Copper is more than a metal used to cover pipes. It’s present in the human body in small amounts and helps the body perform needed functions in the brain, blood, and more.

At least 12 enzymes exist in the body that doctors call “cuproenzymes.” These are dependent on copper to function. An example is tyrosinase, which the body uses to make melanin, a compound present in the skin cells. The body also depends on copper to break down iron.

Doctors call a copper deficiency in the blood “hypocupremia.” According to the British Medical Journal, the condition is often underdiagnosed.

Copper deficiency can be hard for doctors to diagnose because the symptoms are like many other conditions. For example, the symptoms associated with copper deficiency are similar to those of vitamin B-12 deficiency.

Low copper levels can affect a person’s immune system and energy levels. Examples include:

  • always feeling cold
  • easy bone breakage
  • easy bruising
  • fatigue
  • getting sick easily or frequently
  • pale skin
  • poor growth
  • skin inflammation
  • skin sores
  • unexplained muscle soreness

Very low copper levels can cause problems with muscle movement as well.

Because the body mostly absorbs copper in the stomach and then in the small intestine, problems with either organ often affect a person’s ability to absorb copper.

Many times, copper deficiency is the result of stomach surgery that can affect absorption.

Zinc supplementation is also a common cause of copper deficiency. This is because zinc and copper compete for absorption in the stomach, with zinc being the usual winner. As a result, copper isn’t absorbed.

Because copper plays an important role in melanin formation, a lack of copper can affect a person’s hair. Melanin is important for pigmentation (color) of a person’s hair. Therefore, some doctors theorize that low copper levels could affect a person’s hair color, potentially leading to premature graying hair.

However, the links between copper and hair color changes and hair loss haven’t been widely studied. A 2013 study found no connection between blood copper levels and alopecia areata, a condition that causes hair loss. (Zinc, another trace metal, has been linked with potentially leading to hair loss.)

To diagnose copper deficiency, a doctor takes a health history and asks what kinds of medications and supplements you’re taking. They consider your symptoms when evaluating you for a copper deficiency. They may consider if you have risk factors.

These include:

  • excess zinc supplementation
  • history of bariatric surgery, such as gastric bypass
  • history of gastrectomy (surgical removal of a part or all of the stomach)
  • history of upper gastrointestinal surgery
  • malabsorption syndrome, such as celiac or inflammatory bowel disease, where a person may not fully absorb all the nutrients in their food

A doctor may also order a blood test for plasma copper levels to determine if your blood copper levels are low. This test isn’t a definitive diagnostic test for copper deficiency because other factors can falsely elevate a person’s blood copper levels. Doctors usually consider copper levels to be severely deficient if they’re less than 30 percent of the expected normal range.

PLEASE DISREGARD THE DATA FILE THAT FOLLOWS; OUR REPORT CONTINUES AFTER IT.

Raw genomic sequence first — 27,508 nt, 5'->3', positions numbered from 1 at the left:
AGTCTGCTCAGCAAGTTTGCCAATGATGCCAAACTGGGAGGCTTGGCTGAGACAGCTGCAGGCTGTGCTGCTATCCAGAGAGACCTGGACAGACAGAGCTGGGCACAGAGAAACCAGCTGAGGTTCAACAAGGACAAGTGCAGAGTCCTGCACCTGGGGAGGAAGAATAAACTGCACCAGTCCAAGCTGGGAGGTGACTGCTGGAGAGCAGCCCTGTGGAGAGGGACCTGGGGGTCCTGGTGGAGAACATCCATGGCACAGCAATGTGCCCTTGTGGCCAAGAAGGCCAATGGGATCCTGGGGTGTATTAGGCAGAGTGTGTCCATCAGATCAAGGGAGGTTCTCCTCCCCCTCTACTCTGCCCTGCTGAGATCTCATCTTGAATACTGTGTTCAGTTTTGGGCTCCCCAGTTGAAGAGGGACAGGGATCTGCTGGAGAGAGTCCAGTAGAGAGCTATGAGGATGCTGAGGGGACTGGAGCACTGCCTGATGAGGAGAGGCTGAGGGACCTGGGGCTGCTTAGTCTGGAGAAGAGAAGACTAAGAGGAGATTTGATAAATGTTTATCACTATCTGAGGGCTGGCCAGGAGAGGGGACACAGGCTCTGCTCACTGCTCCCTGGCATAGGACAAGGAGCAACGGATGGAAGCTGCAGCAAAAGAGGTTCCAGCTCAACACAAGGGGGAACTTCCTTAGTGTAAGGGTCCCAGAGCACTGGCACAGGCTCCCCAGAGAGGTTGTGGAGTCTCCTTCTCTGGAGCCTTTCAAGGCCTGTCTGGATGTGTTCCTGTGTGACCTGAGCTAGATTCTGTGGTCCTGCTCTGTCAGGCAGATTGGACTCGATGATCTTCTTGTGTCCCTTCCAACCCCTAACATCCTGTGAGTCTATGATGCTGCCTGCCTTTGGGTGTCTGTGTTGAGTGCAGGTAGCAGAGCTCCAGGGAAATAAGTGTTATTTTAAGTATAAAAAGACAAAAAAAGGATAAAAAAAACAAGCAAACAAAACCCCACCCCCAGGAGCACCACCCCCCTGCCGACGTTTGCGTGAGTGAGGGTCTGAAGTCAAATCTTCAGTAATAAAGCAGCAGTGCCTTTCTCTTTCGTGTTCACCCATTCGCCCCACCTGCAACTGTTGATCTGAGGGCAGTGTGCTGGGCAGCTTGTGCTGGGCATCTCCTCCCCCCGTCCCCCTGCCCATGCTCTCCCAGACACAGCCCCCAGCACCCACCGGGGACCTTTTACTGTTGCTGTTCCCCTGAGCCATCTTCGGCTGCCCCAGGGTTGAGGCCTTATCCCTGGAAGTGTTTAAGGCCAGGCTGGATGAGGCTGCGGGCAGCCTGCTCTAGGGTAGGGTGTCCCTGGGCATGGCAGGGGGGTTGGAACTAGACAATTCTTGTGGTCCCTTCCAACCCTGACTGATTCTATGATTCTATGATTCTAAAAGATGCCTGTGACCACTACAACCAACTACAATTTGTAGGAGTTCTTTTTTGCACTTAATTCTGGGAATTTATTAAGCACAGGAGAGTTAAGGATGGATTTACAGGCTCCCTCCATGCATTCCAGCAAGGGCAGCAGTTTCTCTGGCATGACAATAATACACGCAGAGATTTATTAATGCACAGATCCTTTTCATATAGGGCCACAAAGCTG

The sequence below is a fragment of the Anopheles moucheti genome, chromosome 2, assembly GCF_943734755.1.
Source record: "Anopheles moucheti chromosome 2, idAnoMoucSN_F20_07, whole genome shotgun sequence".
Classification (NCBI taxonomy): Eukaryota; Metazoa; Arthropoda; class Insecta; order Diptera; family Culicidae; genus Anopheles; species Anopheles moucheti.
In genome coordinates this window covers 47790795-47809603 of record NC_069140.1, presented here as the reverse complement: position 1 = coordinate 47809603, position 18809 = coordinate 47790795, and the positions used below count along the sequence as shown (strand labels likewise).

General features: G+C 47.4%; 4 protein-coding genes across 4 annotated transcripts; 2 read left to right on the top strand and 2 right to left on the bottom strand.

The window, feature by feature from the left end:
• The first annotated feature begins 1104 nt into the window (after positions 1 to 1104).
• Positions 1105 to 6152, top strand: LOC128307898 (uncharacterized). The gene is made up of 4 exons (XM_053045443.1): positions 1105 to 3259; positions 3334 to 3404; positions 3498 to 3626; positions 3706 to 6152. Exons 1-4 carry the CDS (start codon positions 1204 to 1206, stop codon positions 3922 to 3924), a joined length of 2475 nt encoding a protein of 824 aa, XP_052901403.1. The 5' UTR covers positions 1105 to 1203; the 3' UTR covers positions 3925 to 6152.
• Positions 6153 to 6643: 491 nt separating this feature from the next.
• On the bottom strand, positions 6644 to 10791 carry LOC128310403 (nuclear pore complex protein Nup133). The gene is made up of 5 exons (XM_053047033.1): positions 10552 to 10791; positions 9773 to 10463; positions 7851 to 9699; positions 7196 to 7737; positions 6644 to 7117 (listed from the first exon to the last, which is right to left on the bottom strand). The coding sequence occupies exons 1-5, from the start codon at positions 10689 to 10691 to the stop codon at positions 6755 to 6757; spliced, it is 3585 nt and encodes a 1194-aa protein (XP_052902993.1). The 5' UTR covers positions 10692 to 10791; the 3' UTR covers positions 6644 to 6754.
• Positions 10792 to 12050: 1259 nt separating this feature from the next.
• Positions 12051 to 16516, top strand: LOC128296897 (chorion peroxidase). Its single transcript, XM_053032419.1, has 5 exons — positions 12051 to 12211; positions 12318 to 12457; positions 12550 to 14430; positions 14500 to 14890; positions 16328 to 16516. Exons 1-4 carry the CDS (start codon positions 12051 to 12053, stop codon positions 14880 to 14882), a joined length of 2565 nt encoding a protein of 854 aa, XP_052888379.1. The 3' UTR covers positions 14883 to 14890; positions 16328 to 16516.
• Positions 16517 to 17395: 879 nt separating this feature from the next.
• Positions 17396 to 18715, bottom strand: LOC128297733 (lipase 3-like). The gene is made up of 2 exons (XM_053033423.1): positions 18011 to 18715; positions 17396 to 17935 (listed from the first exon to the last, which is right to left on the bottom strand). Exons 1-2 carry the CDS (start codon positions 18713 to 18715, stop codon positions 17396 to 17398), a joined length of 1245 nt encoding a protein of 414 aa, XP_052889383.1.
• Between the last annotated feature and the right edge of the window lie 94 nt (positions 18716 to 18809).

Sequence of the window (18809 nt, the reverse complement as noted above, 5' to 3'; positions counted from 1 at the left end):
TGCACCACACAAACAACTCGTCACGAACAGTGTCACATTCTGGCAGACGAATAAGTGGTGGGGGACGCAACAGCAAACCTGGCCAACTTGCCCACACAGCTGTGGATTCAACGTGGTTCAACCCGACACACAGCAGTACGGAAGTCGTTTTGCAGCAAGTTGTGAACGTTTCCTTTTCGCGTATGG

Initial treatment of copper deficiency may depend on why your copper levels are low in the first place. For example, if you’re taking too much zinc, you may just need to cut down on zinc supplements.

Doctors often recommend a copper supplement as adequate treatment. Copper supplements on the market include copper gluconate, copper sulfate, and copper chloride.

Taking about 2 milligrams (mg) of copper per day may help to correct a deficiency, but your doctor will let you know the right dosage for you. Increasing your intake of copper-rich foods may also help.

If your deficiency is severe and your doctor is concerned that your body won’t absorb copper supplements, they may prescribe intravenous (IV) copper treatments.

According to the British Medical Journal, correction of copper deficiency can take anywhere from 4 to 12 weeks.

The average daily recommended intake for copper is about 0.9 mg. Most people go over this amount in their daily diets. The most common sources of copper in foods are found in breads and cereals. The best food sources of copper include:

  • oysters (6 medium, cooked): 2,397 micrograms (mcg)
  • crab meat (3 ounces, Alaskan king): 1,005 mcg
  • cashew nuts (1 ounce, raw): 622 mcg
  • sunflower seeds (1 ounce, dry roasted): 519 mcg

Whole-grain bread and pasta, broccoli, potatoes, and bananas are also high in copper.

The most common complications of copper deficiencies are anemia, pancytopenia, and ataxia:

  • Anemia is a condition where a person’s red blood cells are low. This affects the amount of oxygen delivered to organs and tissues.
  • Pancytopenia is a condition where all three major cellular parts of the blood are low. These include red blood cell, white blood cell, and platelet counts. This condition can affect the body’s immune system and overall health.
  • Ataxia is the loss of control of body movements. This occurs with low copper levels because a person’s nervous system is affected.

Other, less-common complications of copper deficiency include problems with bone development, loss of pigment in the hair and skin, and affected growth.

Copper deficiency is a rare condition, but it can occur, especially in individuals who have had stomach surgery. Fortunately, the condition is highly treatable through dietary changes as well as copper supplements.

If your copper levels are very low, talk to your doctor about the best treatments. Your levels can usually be corrected in a few weeks.